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CDC HIV/AIDS/Viral Hepatitis/STD/TB Prevention News Update

UNITED STATES: HPV Vaccine Gets a (Mostly) Clean Bill of Health




 

Los Angeles Times (10.01.12)

A study of the safety of the human papillomavirus (HPV) vaccine, Gardasil, showed no serious side effects. The vaccine protects the recipients from the sexually transmitted disease HPV, which can cause cervical cancer in women and genital warts in both men and women. It is now approved for both men and women ages nine to 26 years. The researchers assessed the safety of the vaccine using data from about 190,000 women who had received the vaccine at Kaiser Permanente hospitals, including 44,000 who received the recommended three doses. The investigation also considered whether the time period after a vaccination dose caused more health problems than the time period further from the dose. The researchers and an independent safety review board found just two conditions, of the many considered, that were elevated after a dose of the vaccine. These were fainting and skin infections. The exact cause of the two conditions is not known. The study concluded that the vaccine is safe. The researchers analyzed short time periods after injections, therefore it is not known whether there are long-term safety risks. The study titled, “Safety of Quadrivalent Human Papillomavirus Vaccine Administered Routinely to Females,” was published online in the journal Archives of Pediatrics and Adolescent Medicine (doi:10.1001/archpediatrics.2012.1451)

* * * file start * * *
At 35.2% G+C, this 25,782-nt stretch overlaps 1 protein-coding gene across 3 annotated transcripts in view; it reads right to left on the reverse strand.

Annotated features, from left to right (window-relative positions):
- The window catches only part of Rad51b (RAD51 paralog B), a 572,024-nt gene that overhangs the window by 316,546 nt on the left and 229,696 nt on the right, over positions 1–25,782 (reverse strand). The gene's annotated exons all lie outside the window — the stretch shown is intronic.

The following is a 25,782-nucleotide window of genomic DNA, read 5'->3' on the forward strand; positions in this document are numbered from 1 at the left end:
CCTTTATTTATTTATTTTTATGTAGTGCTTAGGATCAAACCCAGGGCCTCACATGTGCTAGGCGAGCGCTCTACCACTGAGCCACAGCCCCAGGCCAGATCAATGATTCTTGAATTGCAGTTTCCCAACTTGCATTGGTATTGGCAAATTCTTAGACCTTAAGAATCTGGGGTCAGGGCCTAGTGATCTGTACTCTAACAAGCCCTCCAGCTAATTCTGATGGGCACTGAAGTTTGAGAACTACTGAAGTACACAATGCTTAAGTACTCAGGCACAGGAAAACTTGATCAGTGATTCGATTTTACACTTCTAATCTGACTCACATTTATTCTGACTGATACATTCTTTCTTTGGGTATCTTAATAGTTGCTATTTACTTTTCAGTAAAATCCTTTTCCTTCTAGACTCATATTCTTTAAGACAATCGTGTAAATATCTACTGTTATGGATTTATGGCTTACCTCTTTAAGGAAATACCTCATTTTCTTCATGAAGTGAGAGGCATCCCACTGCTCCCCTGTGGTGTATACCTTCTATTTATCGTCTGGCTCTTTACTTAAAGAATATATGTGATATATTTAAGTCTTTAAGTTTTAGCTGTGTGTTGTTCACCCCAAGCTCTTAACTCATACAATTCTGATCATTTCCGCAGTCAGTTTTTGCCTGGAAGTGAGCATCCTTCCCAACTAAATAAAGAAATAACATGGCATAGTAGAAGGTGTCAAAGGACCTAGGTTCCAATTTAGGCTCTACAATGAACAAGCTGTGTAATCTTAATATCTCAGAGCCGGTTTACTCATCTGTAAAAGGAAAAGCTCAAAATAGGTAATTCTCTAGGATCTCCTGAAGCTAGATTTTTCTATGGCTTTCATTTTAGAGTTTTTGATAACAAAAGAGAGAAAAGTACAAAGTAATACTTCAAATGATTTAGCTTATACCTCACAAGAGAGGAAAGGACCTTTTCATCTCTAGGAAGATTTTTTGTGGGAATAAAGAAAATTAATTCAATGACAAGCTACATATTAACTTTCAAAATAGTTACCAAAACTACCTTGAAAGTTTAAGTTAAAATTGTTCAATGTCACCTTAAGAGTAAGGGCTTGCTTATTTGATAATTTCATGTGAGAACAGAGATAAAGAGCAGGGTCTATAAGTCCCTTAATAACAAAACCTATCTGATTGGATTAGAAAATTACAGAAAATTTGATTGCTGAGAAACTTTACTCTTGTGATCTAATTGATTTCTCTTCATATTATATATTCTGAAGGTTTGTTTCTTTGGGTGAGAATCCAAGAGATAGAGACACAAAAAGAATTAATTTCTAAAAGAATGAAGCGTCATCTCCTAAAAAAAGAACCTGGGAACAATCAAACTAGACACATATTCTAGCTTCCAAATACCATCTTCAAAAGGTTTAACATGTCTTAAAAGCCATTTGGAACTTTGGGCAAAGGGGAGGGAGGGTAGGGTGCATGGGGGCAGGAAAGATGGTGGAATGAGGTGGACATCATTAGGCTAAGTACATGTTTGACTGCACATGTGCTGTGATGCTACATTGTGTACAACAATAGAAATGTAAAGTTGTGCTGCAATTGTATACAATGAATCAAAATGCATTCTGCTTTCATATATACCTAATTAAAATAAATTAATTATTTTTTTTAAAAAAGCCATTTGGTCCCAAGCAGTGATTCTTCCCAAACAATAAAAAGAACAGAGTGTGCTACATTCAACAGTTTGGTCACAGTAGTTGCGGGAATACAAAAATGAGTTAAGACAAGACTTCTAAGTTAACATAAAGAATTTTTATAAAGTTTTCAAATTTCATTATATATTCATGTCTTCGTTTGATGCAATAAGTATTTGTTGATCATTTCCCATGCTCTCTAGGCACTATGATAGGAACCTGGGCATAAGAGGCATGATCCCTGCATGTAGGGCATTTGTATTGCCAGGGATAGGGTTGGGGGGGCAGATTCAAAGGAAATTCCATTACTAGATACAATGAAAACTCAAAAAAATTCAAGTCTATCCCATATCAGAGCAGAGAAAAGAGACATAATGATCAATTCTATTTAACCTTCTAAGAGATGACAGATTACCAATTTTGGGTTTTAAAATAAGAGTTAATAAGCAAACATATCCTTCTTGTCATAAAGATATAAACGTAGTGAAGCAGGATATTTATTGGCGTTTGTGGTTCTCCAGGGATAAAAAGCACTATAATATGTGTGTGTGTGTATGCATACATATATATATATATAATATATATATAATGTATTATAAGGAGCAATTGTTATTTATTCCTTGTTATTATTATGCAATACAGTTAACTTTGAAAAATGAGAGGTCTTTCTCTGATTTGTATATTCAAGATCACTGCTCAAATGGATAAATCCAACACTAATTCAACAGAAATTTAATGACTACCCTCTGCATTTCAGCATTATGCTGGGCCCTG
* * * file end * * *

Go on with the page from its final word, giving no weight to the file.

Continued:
Copyright © 2012 -CDC Prevention News Update, Publisher. All rights reserved to Information, Inc., Bethesda, MD. The CDC National Center for HIV, STD and TB Prevention provides the following information as a public service only. Providing synopses of key scientific articles and lay media reports on HIV/AIDS, other sexually transmitted diseases and tuberculosis does not constitute CDC endorsement. This daily update also includes information from CDC and other government agencies, such as background on Morbidity and Mortality Weekly Report (MMWR) articles, fact sheets, press releases and announcements. Reproduction of this text is encouraged; however, copies may not be sold, and the CDC HIV/STD/TB Prevention News Update should be cited as the source of the information. Contact the sources of the articles abstracted below for full texts of the articles.



Information in this article was accurate in October 2, 2012. The state of the art may have changed since the publication date. This material is designed to support, not replace, the relationship that exists between you and your doctor. Always discuss treatment options with a doctor who specializes in treating HIV.